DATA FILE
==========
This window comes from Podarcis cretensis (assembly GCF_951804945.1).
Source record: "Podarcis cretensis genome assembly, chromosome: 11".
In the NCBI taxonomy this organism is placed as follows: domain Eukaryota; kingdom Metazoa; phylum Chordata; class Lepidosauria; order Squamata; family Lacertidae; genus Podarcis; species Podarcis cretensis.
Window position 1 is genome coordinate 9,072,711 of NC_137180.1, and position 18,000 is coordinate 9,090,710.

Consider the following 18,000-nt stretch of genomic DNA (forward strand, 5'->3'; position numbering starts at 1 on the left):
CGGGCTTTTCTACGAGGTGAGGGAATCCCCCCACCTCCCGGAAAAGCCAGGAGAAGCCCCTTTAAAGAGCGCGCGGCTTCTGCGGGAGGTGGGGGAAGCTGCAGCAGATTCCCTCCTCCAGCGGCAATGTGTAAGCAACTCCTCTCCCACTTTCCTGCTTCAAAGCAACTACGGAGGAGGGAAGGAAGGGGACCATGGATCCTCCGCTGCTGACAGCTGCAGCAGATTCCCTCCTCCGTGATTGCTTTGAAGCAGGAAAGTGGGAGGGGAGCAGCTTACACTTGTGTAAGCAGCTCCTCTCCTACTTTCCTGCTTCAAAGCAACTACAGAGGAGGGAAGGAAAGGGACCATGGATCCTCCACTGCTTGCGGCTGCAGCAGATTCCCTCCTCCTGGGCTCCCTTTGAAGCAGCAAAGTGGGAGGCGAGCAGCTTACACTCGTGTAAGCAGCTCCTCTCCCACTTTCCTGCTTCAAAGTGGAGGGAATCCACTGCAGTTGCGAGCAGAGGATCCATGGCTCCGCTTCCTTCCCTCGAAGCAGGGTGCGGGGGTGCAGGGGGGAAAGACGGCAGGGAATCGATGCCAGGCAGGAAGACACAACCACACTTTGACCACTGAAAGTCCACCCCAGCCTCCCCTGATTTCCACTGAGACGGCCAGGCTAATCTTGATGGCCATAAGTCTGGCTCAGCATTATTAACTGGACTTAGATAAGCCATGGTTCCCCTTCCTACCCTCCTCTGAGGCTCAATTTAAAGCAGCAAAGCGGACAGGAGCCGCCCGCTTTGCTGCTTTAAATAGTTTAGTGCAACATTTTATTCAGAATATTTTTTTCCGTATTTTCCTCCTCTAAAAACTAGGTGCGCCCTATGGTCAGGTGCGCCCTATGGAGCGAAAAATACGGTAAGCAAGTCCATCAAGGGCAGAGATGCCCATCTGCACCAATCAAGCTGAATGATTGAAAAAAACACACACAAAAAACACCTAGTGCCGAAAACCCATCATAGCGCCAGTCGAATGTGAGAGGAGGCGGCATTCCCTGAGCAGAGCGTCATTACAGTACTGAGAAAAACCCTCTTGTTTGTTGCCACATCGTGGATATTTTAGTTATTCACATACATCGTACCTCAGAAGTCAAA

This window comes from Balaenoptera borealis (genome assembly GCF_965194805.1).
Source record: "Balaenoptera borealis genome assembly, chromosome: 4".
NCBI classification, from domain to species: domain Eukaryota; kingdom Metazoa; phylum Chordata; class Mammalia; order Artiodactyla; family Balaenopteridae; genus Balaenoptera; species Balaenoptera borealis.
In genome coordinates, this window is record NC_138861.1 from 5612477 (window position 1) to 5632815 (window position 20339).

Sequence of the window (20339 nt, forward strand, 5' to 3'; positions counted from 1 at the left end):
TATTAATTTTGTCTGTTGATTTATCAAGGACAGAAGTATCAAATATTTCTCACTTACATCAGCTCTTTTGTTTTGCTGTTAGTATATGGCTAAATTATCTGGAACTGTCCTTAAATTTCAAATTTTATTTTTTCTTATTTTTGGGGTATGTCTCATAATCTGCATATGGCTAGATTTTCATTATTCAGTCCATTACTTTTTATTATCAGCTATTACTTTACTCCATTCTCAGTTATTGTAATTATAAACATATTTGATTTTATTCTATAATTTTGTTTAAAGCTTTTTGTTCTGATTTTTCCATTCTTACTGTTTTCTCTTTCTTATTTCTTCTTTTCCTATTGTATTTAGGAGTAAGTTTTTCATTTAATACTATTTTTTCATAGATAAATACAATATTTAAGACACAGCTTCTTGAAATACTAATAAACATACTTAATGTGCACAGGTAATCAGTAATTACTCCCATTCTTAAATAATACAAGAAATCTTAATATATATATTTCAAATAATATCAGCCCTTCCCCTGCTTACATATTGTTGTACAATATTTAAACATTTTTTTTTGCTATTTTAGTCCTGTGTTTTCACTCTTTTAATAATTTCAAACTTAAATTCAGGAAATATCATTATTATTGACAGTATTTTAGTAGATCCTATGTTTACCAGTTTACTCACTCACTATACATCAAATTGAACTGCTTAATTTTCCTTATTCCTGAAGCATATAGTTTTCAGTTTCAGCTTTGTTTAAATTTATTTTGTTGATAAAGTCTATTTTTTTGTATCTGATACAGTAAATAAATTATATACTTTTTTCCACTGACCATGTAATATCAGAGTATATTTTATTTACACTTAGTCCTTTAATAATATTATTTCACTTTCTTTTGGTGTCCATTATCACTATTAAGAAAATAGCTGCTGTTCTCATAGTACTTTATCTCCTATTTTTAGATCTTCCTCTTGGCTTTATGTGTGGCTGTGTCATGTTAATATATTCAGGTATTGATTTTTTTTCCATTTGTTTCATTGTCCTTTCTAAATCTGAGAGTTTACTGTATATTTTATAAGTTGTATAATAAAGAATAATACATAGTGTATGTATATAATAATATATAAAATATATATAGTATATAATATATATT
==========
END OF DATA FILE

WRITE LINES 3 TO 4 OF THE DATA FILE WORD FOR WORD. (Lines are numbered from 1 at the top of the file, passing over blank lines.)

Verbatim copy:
In the NCBI taxonomy this organism is placed as follows: domain Eukaryota; kingdom Metazoa; phylum Chordata; class Lepidosauria; order Squamata; family Lacertidae; genus Podarcis; species Podarcis cretensis.
Window position 1 is genome coordinate 9,072,711 of NC_137180.1, and position 18,000 is coordinate 9,090,710.